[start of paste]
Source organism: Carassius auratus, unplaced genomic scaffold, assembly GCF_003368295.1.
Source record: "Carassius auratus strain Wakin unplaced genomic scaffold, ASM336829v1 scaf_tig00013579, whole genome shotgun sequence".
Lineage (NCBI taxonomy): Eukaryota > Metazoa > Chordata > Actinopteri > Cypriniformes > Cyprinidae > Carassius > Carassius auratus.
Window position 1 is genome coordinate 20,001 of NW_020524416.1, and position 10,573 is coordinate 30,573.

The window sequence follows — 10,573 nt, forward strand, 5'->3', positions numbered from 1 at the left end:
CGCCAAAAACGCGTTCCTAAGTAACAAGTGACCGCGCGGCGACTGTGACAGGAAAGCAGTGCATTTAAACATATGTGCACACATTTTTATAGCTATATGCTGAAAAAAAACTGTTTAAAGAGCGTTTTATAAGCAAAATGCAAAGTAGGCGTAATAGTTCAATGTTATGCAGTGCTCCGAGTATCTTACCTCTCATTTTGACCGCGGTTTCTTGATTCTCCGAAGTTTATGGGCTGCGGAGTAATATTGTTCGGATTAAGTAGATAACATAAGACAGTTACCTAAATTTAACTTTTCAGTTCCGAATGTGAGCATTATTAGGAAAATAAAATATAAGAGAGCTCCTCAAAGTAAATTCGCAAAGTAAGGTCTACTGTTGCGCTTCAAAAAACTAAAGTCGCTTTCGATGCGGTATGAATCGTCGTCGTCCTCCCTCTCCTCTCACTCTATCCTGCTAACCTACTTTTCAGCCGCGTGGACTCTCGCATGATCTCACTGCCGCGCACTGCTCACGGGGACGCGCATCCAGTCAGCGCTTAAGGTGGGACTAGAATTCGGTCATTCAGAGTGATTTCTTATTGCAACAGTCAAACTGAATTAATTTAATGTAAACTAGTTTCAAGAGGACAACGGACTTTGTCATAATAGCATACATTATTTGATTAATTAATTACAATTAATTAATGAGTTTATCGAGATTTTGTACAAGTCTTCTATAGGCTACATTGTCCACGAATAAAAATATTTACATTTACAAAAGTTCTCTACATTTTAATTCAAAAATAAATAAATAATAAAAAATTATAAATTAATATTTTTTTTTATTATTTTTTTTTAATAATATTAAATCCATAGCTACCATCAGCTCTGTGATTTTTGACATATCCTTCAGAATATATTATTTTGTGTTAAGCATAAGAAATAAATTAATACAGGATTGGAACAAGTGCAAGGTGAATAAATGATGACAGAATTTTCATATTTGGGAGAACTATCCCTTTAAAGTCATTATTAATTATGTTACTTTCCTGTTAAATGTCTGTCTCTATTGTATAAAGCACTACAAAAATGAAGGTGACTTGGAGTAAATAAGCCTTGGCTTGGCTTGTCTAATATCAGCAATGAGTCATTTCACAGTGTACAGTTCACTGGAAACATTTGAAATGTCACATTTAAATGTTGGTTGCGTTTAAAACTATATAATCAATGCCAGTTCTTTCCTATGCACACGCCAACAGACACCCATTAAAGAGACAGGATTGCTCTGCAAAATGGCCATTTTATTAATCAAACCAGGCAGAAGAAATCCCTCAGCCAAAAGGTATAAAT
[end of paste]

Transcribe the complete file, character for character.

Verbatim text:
Source organism: Carassius auratus, unplaced genomic scaffold, assembly GCF_003368295.1.
Source record: "Carassius auratus strain Wakin unplaced genomic scaffold, ASM336829v1 scaf_tig00013579, whole genome shotgun sequence".
Lineage (NCBI taxonomy): Eukaryota > Metazoa > Chordata > Actinopteri > Cypriniformes > Cyprinidae > Carassius > Carassius auratus.
Window position 1 is genome coordinate 20,001 of NW_020524416.1, and position 10,573 is coordinate 30,573.

The window sequence follows — 10,573 nt, forward strand, 5'->3', positions numbered from 1 at the left end:
CGCCAAAAACGCGTTCCTAAGTAACAAGTGACCGCGCGGCGACTGTGACAGGAAAGCAGTGCATTTAAACATATGTGCACACATTTTTATAGCTATATGCTGAAAAAAAACTGTTTAAAGAGCGTTTTATAAGCAAAATGCAAAGTAGGCGTAATAGTTCAATGTTATGCAGTGCTCCGAGTATCTTACCTCTCATTTTGACCGCGGTTTCTTGATTCTCCGAAGTTTATGGGCTGCGGAGTAATATTGTTCGGATTAAGTAGATAACATAAGACAGTTACCTAAATTTAACTTTTCAGTTCCGAATGTGAGCATTATTAGGAAAATAAAATATAAGAGAGCTCCTCAAAGTAAATTCGCAAAGTAAGGTCTACTGTTGCGCTTCAAAAAACTAAAGTCGCTTTCGATGCGGTATGAATCGTCGTCGTCCTCCCTCTCCTCTCACTCTATCCTGCTAACCTACTTTTCAGCCGCGTGGACTCTCGCATGATCTCACTGCCGCGCACTGCTCACGGGGACGCGCATCCAGTCAGCGCTTAAGGTGGGACTAGAATTCGGTCATTCAGAGTGATTTCTTATTGCAACAGTCAAACTGAATTAATTTAATGTAAACTAGTTTCAAGAGGACAACGGACTTTGTCATAATAGCATACATTATTTGATTAATTAATTACAATTAATTAATGAGTTTATCGAGATTTTGTACAAGTCTTCTATAGGCTACATTGTCCACGAATAAAAATATTTACATTTACAAAAGTTCTCTACATTTTAATTCAAAAATAAATAAATAATAAAAAATTATAAATTAATATTTTTTTTTATTATTTTTTTTTAATAATATTAAATCCATAGCTACCATCAGCTCTGTGATTTTTGACATATCCTTCAGAATATATTATTTTGTGTTAAGCATAAGAAATAAATTAATACAGGATTGGAACAAGTGCAAGGTGAATAAATGATGACAGAATTTTCATATTTGGGAGAACTATCCCTTTAAAGTCATTATTAATTATGTTACTTTCCTGTTAAATGTCTGTCTCTATTGTATAAAGCACTACAAAAATGAAGGTGACTTGGAGTAAATAAGCCTTGGCTTGGCTTGTCTAATATCAGCAATGAGTCATTTCACAGTGTACAGTTCACTGGAAACATTTGAAATGTCACATTTAAATGTTGGTTGCGTTTAAAACTATATAATCAATGCCAGTTCTTTCCTATGCACACGCCAACAGACACCCATTAAAGAGACAGGATTGCTCTGCAAAATGGCCATTTTATTAATCAAACCAGGCAGAAGAAATCCCTCAGCCAAAAGGTATAAAT